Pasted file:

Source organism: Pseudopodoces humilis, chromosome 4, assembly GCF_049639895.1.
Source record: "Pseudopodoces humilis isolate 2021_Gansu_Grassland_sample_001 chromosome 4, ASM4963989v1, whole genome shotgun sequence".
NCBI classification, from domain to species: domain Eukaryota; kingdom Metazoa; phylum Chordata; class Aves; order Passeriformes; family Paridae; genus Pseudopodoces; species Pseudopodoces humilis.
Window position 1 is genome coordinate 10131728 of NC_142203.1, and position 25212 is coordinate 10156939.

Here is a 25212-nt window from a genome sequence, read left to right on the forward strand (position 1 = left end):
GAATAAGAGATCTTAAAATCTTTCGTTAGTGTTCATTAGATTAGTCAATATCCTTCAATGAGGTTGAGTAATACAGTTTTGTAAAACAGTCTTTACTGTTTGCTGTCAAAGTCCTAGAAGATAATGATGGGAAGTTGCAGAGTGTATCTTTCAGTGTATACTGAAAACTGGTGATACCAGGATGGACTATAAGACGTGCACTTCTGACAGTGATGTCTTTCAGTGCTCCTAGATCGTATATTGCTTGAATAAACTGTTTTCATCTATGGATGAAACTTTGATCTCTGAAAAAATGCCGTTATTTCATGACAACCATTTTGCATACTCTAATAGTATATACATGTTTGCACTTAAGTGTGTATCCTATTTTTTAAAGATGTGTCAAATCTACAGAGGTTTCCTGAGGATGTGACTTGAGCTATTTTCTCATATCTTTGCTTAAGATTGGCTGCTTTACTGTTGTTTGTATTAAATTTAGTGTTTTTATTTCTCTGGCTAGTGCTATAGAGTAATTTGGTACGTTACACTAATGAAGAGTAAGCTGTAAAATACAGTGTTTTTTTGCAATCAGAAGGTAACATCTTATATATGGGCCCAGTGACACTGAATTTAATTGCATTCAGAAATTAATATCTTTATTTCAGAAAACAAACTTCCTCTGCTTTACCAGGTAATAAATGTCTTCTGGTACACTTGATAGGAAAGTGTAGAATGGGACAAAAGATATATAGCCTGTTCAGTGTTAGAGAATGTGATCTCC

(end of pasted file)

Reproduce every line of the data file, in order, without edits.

Source organism: Pseudopodoces humilis, chromosome 4, assembly GCF_049639895.1.
Source record: "Pseudopodoces humilis isolate 2021_Gansu_Grassland_sample_001 chromosome 4, ASM4963989v1, whole genome shotgun sequence".
NCBI classification, from domain to species: domain Eukaryota; kingdom Metazoa; phylum Chordata; class Aves; order Passeriformes; family Paridae; genus Pseudopodoces; species Pseudopodoces humilis.
Window position 1 is genome coordinate 10131728 of NC_142203.1, and position 25212 is coordinate 10156939.

Here is a 25212-nt window from a genome sequence, read left to right on the forward strand (position 1 = left end):
GAATAAGAGATCTTAAAATCTTTCGTTAGTGTTCATTAGATTAGTCAATATCCTTCAATGAGGTTGAGTAATACAGTTTTGTAAAACAGTCTTTACTGTTTGCTGTCAAAGTCCTAGAAGATAATGATGGGAAGTTGCAGAGTGTATCTTTCAGTGTATACTGAAAACTGGTGATACCAGGATGGACTATAAGACGTGCACTTCTGACAGTGATGTCTTTCAGTGCTCCTAGATCGTATATTGCTTGAATAAACTGTTTTCATCTATGGATGAAACTTTGATCTCTGAAAAAATGCCGTTATTTCATGACAACCATTTTGCATACTCTAATAGTATATACATGTTTGCACTTAAGTGTGTATCCTATTTTTTAAAGATGTGTCAAATCTACAGAGGTTTCCTGAGGATGTGACTTGAGCTATTTTCTCATATCTTTGCTTAAGATTGGCTGCTTTACTGTTGTTTGTATTAAATTTAGTGTTTTTATTTCTCTGGCTAGTGCTATAGAGTAATTTGGTACGTTACACTAATGAAGAGTAAGCTGTAAAATACAGTGTTTTTTTGCAATCAGAAGGTAACATCTTATATATGGGCCCAGTGACACTGAATTTAATTGCATTCAGAAATTAATATCTTTATTTCAGAAAACAAACTTCCTCTGCTTTACCAGGTAATAAATGTCTTCTGGTACACTTGATAGGAAAGTGTAGAATGGGACAAAAGATATATAGCCTGTTCAGTGTTAGAGAATGTGATCTCC